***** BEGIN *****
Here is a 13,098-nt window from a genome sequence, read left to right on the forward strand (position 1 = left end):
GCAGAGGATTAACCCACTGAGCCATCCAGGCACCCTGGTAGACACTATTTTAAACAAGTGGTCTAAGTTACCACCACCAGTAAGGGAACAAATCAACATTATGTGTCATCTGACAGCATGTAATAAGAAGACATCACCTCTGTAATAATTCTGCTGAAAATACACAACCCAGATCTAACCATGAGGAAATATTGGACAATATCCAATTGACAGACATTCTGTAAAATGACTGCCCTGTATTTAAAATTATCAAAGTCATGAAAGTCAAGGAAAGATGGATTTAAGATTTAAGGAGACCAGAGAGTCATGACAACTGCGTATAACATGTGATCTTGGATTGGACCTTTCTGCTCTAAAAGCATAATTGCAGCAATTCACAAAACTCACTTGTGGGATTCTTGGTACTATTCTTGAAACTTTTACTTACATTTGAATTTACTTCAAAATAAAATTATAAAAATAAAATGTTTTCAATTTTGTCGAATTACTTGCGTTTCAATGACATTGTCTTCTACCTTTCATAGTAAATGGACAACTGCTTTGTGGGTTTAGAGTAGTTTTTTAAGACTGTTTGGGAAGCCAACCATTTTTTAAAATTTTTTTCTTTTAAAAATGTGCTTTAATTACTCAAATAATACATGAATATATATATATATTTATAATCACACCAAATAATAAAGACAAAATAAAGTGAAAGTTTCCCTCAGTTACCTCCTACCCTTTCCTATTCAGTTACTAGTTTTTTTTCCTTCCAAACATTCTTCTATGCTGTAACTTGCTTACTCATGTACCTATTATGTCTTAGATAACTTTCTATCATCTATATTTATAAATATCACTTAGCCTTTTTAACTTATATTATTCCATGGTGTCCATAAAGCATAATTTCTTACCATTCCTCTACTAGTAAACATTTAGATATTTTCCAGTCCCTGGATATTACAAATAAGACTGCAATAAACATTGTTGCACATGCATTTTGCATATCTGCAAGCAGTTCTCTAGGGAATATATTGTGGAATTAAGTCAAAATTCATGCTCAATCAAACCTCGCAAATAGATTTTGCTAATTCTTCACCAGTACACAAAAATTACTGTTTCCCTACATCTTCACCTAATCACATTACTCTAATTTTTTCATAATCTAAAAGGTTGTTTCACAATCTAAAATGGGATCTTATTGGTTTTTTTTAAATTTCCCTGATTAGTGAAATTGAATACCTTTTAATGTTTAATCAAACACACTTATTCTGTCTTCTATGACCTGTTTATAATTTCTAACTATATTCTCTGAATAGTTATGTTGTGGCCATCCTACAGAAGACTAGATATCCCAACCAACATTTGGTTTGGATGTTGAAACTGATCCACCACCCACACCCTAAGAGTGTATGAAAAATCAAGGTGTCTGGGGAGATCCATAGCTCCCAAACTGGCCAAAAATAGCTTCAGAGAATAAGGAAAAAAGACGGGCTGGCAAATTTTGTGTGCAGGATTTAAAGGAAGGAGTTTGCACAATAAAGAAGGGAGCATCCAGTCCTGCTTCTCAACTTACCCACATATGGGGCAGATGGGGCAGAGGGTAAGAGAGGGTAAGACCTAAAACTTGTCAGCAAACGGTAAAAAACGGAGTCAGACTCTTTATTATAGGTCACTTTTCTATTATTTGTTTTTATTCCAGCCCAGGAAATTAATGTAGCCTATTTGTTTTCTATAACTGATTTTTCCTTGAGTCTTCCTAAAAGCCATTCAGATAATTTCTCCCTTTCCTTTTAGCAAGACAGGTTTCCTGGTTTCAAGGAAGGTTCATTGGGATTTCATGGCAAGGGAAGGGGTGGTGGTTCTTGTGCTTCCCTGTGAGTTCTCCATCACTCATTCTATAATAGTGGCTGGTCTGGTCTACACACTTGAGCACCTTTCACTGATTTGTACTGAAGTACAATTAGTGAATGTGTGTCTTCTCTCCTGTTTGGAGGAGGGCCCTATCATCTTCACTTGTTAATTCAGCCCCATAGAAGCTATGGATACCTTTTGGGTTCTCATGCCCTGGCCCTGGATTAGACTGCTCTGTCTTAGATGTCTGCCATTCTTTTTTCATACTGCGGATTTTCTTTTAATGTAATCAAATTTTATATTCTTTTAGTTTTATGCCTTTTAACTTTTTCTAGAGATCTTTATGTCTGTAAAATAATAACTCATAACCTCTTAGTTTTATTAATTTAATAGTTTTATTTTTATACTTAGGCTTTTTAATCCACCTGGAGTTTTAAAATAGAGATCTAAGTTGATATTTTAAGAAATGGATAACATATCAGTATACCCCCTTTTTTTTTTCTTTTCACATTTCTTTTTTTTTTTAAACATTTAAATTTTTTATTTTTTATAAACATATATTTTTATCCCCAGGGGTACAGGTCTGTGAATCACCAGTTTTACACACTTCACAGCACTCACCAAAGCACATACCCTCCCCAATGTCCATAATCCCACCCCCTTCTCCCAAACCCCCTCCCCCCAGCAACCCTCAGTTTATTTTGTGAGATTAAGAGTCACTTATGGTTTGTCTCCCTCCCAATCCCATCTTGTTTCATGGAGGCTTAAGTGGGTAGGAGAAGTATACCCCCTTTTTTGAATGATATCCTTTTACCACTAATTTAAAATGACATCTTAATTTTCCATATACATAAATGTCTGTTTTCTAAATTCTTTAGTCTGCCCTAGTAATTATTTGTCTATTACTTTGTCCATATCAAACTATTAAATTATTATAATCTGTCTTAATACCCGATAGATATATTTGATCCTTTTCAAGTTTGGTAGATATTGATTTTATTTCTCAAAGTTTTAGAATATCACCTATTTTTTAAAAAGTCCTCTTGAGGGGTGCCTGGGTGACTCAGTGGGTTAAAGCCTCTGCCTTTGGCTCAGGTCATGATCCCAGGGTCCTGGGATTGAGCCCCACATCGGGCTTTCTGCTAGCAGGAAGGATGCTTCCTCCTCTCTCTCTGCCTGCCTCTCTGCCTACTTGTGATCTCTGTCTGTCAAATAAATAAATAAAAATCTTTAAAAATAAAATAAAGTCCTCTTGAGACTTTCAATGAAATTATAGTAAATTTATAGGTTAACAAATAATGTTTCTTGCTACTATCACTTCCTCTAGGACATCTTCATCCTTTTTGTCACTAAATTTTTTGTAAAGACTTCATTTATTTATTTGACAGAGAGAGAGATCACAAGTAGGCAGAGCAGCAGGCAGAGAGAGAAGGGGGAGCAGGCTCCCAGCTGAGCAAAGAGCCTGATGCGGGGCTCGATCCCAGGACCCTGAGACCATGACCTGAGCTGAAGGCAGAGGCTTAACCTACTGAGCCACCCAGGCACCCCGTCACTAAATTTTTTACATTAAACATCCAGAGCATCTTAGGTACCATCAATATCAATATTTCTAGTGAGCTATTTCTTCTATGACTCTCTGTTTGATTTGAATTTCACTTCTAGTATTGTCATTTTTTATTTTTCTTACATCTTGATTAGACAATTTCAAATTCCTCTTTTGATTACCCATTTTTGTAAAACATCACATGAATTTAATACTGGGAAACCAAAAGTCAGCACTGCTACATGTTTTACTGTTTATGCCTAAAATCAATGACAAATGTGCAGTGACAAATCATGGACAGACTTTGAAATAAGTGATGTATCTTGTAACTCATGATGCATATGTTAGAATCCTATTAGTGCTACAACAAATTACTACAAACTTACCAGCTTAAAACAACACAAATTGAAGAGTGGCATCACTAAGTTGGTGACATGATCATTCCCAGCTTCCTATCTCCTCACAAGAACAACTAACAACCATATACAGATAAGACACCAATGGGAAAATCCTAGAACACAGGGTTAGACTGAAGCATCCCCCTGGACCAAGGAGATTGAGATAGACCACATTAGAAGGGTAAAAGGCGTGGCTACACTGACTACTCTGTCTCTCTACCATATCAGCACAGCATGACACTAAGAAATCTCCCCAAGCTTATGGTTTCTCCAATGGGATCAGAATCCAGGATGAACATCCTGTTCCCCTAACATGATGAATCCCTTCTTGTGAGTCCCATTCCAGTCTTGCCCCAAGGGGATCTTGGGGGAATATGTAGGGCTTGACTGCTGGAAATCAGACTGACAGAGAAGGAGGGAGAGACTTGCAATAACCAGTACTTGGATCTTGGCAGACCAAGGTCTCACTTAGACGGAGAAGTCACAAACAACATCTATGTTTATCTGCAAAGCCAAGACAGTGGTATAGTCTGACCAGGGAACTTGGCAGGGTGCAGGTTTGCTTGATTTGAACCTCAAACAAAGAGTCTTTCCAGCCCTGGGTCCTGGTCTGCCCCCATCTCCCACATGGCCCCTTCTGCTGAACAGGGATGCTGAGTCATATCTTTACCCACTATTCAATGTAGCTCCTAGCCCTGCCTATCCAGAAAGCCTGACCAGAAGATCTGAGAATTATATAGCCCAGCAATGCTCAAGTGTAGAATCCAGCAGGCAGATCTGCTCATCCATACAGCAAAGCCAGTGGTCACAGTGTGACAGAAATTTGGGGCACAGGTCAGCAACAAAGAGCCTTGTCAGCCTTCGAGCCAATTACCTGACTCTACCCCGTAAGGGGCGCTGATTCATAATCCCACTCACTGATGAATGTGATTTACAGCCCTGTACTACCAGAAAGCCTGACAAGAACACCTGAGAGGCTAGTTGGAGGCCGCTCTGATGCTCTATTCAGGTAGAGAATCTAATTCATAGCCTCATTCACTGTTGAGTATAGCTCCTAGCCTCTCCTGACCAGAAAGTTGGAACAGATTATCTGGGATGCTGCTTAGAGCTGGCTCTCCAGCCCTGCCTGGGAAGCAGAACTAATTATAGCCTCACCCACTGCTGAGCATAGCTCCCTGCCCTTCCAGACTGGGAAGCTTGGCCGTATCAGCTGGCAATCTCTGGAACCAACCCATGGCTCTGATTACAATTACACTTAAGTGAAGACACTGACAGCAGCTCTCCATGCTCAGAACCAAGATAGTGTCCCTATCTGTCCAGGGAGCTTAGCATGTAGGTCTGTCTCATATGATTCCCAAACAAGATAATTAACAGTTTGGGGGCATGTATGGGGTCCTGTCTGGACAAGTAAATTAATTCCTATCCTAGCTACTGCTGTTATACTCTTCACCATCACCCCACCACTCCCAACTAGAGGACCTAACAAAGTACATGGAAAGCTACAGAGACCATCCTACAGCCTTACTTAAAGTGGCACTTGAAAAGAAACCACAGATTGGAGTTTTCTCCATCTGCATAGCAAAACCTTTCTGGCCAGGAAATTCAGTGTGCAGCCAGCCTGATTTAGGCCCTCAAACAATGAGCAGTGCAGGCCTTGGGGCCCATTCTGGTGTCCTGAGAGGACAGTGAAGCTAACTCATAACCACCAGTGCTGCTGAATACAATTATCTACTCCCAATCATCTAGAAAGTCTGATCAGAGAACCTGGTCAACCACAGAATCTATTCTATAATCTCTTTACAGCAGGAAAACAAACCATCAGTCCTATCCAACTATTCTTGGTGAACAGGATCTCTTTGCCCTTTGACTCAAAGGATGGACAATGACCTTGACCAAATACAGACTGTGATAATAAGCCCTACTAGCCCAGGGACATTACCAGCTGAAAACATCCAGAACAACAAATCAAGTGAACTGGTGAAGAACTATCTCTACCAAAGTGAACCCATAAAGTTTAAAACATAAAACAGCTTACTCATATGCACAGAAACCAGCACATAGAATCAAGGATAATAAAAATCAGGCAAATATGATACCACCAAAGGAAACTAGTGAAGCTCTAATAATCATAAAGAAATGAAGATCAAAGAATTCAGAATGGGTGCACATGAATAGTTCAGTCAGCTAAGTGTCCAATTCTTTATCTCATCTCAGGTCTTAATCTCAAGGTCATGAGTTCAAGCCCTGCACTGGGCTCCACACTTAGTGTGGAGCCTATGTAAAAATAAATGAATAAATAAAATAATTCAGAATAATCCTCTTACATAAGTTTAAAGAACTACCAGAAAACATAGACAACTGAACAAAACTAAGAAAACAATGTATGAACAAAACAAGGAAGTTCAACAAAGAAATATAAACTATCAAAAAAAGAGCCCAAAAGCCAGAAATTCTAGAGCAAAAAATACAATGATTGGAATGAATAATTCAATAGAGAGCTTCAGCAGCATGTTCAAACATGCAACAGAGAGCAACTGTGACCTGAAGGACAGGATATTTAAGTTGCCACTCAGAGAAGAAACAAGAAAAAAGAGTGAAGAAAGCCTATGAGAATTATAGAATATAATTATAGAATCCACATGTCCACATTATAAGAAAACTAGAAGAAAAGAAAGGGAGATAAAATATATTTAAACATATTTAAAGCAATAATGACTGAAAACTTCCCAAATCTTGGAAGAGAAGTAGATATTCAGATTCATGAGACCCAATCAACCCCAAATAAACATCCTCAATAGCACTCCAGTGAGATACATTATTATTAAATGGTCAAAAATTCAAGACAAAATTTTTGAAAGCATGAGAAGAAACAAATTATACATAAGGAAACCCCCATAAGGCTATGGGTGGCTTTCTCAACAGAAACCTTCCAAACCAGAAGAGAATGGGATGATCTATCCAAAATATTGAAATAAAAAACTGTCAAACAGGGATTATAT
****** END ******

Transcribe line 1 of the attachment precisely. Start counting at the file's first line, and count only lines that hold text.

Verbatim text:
Here is a 13,098-nt window from a genome sequence, read left to right on the forward strand (position 1 = left end):